Scotland ‘know they can improve’ after beating England in Six Nations opener
Forwards coach John Dalziel is excited about Scotland’s Six Nations hopes after beating England without being on top form on Saturday.
The Scots secured a hard-fought 20-17 Calcutta Cup victory at BT Murrayfield despite being outplayed for long periods of the game.
Gregor Townsend’s side were already highly anticipated to make an impact at this year’s tournament, and Saturday’s result only raised fans’ expectations ahead of this weekend’s trip to Wales.
And Dalziel draws confidence from the fact that they were able to beat one of the best teams in the world while playing far from their best.
“It was a special moment on Saturday, with a full Murrayfield singing and supporting the lads as they walked off the pitch, seeing them lift the Calcutta Cup,” he said.
“It’s special and they appreciated it, but in reality we didn’t play well. It was a pretty messy game.
“It’s exciting to know that we can still play a lot better. Looking at the statistics, being a team that usually dominates possession, we had to live on crumbs over the weekend. We had a great time together and we seized opportunities despite the weather.
“The players are very grounded. They know they can improve.
“The weekend game will have done us a lot of good because there were areas where we were second best, and that’s what’s exciting about growing in the competition.
“We can work on whatever was killing us and we can sort out some issues this weekend.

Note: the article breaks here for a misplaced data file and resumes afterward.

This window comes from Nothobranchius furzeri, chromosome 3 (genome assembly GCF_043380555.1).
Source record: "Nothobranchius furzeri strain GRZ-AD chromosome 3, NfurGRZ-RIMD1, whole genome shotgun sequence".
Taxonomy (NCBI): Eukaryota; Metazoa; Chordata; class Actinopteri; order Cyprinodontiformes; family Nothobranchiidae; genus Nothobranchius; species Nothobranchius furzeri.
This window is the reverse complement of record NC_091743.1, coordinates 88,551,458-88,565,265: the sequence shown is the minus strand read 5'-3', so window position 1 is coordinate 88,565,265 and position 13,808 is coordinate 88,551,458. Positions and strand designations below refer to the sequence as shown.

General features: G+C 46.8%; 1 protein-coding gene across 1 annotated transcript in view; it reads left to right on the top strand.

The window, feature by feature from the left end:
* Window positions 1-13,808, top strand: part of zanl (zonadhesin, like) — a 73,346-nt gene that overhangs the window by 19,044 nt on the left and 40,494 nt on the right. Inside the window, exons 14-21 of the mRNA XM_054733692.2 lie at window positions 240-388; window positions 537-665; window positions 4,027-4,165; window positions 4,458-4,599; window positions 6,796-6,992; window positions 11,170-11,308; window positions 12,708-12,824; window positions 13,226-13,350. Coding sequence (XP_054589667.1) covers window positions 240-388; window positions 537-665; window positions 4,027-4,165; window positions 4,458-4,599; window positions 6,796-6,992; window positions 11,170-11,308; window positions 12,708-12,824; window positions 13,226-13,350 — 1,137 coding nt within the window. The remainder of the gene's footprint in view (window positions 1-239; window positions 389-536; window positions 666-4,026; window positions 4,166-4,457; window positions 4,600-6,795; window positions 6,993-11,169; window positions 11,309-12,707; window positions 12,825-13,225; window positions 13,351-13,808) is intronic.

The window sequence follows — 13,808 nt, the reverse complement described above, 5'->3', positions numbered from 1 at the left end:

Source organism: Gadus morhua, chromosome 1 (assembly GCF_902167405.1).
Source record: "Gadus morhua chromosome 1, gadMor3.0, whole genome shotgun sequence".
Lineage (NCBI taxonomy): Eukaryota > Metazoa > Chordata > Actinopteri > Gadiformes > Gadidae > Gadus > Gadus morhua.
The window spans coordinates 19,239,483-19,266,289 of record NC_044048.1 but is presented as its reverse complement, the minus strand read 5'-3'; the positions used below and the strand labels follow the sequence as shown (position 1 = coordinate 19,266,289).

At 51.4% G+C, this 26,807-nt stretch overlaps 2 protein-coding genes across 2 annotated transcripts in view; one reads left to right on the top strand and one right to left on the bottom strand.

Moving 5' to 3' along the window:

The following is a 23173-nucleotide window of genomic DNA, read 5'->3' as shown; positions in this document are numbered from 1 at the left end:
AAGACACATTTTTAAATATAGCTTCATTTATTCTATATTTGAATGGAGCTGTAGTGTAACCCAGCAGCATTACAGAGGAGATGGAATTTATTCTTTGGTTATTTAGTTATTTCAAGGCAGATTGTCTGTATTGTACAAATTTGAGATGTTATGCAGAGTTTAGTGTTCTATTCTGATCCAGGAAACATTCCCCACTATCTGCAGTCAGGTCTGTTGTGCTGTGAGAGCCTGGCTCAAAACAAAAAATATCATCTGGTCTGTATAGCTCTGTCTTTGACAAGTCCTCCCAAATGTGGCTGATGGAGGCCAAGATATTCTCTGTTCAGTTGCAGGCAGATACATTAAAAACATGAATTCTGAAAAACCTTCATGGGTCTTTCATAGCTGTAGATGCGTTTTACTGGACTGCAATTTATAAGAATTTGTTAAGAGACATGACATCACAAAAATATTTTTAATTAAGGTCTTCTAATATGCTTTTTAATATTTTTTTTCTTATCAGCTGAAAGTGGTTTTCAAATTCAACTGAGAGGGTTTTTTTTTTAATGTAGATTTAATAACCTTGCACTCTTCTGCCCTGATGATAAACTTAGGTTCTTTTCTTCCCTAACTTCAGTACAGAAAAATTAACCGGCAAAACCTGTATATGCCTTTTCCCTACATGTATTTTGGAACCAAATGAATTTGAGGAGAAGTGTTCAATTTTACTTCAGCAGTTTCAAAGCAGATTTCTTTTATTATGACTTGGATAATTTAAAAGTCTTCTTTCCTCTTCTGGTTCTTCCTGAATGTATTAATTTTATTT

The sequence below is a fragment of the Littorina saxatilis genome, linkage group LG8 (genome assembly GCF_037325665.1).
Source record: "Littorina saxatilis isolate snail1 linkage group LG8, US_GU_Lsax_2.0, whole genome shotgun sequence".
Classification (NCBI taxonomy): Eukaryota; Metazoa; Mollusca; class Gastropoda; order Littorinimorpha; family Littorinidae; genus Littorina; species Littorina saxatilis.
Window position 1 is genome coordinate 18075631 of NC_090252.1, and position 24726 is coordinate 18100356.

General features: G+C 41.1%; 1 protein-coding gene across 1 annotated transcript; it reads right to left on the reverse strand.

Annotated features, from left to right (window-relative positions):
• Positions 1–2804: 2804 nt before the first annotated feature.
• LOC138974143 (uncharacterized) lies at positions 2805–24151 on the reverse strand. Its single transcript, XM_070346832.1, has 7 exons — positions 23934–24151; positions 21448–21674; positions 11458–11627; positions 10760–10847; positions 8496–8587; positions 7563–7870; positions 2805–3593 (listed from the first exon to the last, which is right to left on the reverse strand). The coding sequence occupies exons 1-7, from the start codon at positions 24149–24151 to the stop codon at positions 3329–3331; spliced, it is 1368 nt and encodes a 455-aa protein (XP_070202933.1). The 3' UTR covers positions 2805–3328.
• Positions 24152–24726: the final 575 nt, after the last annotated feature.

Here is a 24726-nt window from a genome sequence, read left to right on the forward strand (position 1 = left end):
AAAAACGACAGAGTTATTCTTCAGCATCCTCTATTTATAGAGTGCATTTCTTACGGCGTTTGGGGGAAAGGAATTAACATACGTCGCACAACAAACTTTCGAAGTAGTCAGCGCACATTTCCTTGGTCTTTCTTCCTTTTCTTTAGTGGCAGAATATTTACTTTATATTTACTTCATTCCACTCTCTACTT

“Wales are one of the most formidable challenges so this gives us the opportunity to develop and grow as a team and take another step forward. We will have to be better against Wales this weekend. -end.
Scotland beat Wales behind closed doors at Llanelli in 2020 but have not won in Cardiff for 20 years.
Many expect that to change this weekend, with the Scots seemingly gaining the upper hand and the Welsh reeling from a heavy defeat in Ireland.
But Dalziel is categorical, the trip to the Principality stadium remains strewn with pitfalls.
“We’ve had some good results and they’re not exceptional results,” Dalziel said. “We are a team that believes we can take on any team and win, but the stats are not good – we haven’t won there since 2002.
“In terms of favourites, I’m not entirely sure about that. A full stadium with Wales playing their brand of rugby at home, we have to prove we can back up the results.
Asked why Scotland have struggled in Wales over the past few decades, Dalziel said: “Wales have been blessed with so many world-class players over the years.
“It’s been a miracle for them for 20 years when they’ve won the Six Nations consistently and they’ve had players playing brilliantly for them domestically at their clubs. And they get that extra man, like we do. let’s do at Murrayfield, with their crowd and the occasion.
“This stadium has a lot of memories for them, so we have to erase that, and maybe it’s something we haven’t been able to do before.
“These are the same guys we’ve played against domestically so we have to go out there and show that we’re not the Scotland of old who would win a week but not be able to go to tough places and to win.” .
“We have to prove it to everyone and to ourselves. I can see that being central to the guys’ motivation as we continue to build into the weekend.